Home Agriculture Excessive use of fertilizer adversely affecting pregnant women, children in Sindh

Excessive use of fertilizer adversely affecting pregnant women, children in Sindh

Excessive use of fertilizer adversely affecting pregnant women, children in Sindh

Some 160 million children have been identified doing child labor in the world, of which 70 percent children are involved in the agricultural sector and are exposed to harmful effects of pesticides.

Tando Jam

Agriculture experts have expressed concern over child labor in the agriculture sector and the adverse effects on pregnant women and infants due to the indiscriminate use of pesticides.

They expressed such concern at the inaugural ceremony of the Validation Workshop on pesticide’s visual tools guidelines organized by the Food Agriculture Organization (FAO) at Sindh Agriculture University (SAU) Tando Jam on Thursday.

Vice Chancellor SAU Dr. Fateh Marri speaking on this occasion said that the adverse effects of pesticides have seriously affected the health of women and children, especially the pregnant women working as the agricultural labor force.

He said that agriculture-related chemicals are being marketed by non-agriculture and less educated business people, who are creating dangers for agriculture, the environment, nature, and living beings with poor suggestions of pesticides. “Registration or membership of the Pakistan Engineering Council is mandatory for the construction sector, and B-Pharmacy degree for human medical representatives, thus agriculture graduate degree should also be made mandatory for the agriculture and pesticides business,” he urged.

SAU-Workshop-Sindh-Courier-1Shakeel Khan, National Coordinator, FMM, Food and Agriculture Organization (FAO) said that a visual guide is being prepared in Sindhi language for the farmers of Sindh on the use of pesticides, child labor, effects of pesticides on women and children, and preventive measures.

He said there are 160 million children working in child labor in the world, of which 70 percent of the children are involved in the agricultural sector, so there is a large number of children exposed to pesticides. He said in 1990, FAO exposed the impact of agricultural pesticides on children and child labor issues in the agricultural sector.

Dr. Jan Muhammad Marri, Pro-Vice Chancellor, SAU Sub-Campus, Umerkot, said that excessive use of pesticides also has a big impact on climate change, and all institutions should take strict and urgent measures in this regard,

Dr. Inayatullah Rajpar, Dean, Faculty of Crop Production said pesticides also leave negative effects on soil and water, and their damage also affects pregnant women and infants, especially children who work in the fields and markets are more affected.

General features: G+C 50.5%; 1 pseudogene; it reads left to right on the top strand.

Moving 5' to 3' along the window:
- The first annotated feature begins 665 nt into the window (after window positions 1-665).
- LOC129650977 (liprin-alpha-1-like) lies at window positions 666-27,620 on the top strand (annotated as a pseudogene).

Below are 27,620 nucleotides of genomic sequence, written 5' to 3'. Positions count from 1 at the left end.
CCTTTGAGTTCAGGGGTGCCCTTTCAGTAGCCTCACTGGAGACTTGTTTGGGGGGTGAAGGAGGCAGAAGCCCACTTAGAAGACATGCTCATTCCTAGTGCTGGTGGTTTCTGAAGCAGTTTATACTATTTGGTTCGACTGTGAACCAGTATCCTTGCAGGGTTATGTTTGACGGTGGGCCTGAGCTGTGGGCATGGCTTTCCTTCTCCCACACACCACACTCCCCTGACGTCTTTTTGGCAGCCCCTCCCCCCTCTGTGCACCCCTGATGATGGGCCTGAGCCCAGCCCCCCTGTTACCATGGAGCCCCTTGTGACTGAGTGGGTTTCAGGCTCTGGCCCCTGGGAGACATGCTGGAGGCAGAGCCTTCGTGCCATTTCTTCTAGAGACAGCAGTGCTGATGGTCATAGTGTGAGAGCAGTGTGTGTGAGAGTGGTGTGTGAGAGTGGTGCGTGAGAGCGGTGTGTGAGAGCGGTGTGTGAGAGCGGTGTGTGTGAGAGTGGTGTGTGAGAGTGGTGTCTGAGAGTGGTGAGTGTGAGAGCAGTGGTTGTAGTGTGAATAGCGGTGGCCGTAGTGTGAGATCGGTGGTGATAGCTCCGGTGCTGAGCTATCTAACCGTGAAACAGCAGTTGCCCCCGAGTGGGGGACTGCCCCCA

Dr. Manzoor Ali Abro, Dean, Faculty of Crop Protection, said that about 400 companies in Sindh are doing business with about 200 different toxins without fear and without institutional approval, which is causing financial damage to crops, nature, and farmers’ health.

Dr. Aijaz Ali Khooharo, Dean, Faculty of Social Sciences, said that integrated pest management (IPM) has been neglected in agriculture, the import bill of pesticides has reached 20 billion in Pakistan, while the neighboring country is saving crops, nature, and capital by producing organic solutions. “Farmer School needs to be restored”, he suggested.

Dr. Muhammad Ismail Kumbhar, Director, University Advancement and Financial Assistance said that the food chain system has been affected due to pesticides, and the health problems in Sindh have increased to an alarming level, therefore agricultural, environmental, academia, and research institutions should form a coordinate committee consisting of stakeholders and the rules should be strictly implemented, while the Sindh Textbook Board should introduce the curriculum on food security and child labor and child work mandatory at primary and secondary levels.

Ghulam Mustafa Nagraj, Director, Agriculture Information said that the Department of Agricultural Extension Sindh is playing the role of a bridge between all agricultural public and private institutions.

Dr. Ashfaq Ahmed Nahiyoon, Provincial Coordinator Green Climate Fund (GCF) FAO, and others also spoke.

A large number of delegates from WWF, International Labor Organization (ILO), Nuclear Institute of Agriculture (NIA), Agricultural Research Sindh (ARS), Private Sector, Collective for Social Science Research, and other institutions, teachers, and students participated, and a group discussion session was also held on this occasion.

Registrar Ghulam Mohiyuddin Qureshi, Hussain Bux Mallah, Dr. Zohoor Soomro, Manzoor Ahmed Khuhro, and Dr. Shaukat Ibrahim Abro also participated in the ceremony. (PR)